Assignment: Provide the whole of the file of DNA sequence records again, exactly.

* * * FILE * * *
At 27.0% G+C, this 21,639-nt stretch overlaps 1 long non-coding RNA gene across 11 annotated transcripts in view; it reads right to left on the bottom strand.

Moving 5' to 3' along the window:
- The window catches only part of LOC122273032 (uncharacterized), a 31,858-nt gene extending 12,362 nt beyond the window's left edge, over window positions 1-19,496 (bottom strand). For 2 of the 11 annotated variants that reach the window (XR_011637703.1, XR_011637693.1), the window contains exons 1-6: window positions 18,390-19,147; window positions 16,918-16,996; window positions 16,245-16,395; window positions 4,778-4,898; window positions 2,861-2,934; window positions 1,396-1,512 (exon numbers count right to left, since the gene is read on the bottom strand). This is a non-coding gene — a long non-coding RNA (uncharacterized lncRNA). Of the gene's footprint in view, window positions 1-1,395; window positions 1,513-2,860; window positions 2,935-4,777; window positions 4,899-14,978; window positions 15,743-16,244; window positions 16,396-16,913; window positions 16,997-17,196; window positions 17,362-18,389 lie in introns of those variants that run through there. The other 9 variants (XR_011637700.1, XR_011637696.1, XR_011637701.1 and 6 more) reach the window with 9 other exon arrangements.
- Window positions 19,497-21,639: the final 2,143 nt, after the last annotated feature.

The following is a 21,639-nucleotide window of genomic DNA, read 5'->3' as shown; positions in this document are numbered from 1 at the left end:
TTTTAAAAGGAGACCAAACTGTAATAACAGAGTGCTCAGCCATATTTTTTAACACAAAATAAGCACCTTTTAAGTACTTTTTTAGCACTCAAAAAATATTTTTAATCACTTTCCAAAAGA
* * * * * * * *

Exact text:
At 27.0% G+C, this 21,639-nt stretch overlaps 1 long non-coding RNA gene across 11 annotated transcripts in view; it reads right to left on the bottom strand.

Moving 5' to 3' along the window:
- The window catches only part of LOC122273032 (uncharacterized), a 31,858-nt gene extending 12,362 nt beyond the window's left edge, over window positions 1-19,496 (bottom strand). For 2 of the 11 annotated variants that reach the window (XR_011637703.1, XR_011637693.1), the window contains exons 1-6: window positions 18,390-19,147; window positions 16,918-16,996; window positions 16,245-16,395; window positions 4,778-4,898; window positions 2,861-2,934; window positions 1,396-1,512 (exon numbers count right to left, since the gene is read on the bottom strand). This is a non-coding gene — a long non-coding RNA (uncharacterized lncRNA). Of the gene's footprint in view, window positions 1-1,395; window positions 1,513-2,860; window positions 2,935-4,777; window positions 4,899-14,978; window positions 15,743-16,244; window positions 16,396-16,913; window positions 16,997-17,196; window positions 17,362-18,389 lie in introns of those variants that run through there. The other 9 variants (XR_011637700.1, XR_011637696.1, XR_011637701.1 and 6 more) reach the window with 9 other exon arrangements.
- Window positions 19,497-21,639: the final 2,143 nt, after the last annotated feature.

The following is a 21,639-nucleotide window of genomic DNA, read 5'->3' as shown; positions in this document are numbered from 1 at the left end:
TTTTAAAAGGAGACCAAACTGTAATAACAGAGTGCTCAGCCATATTTTTTAACACAAAATAAGCACCTTTTAAGTACTTTTTTAGCACTCAAAAAATATTTTTAATCACTTTCCAAAAGA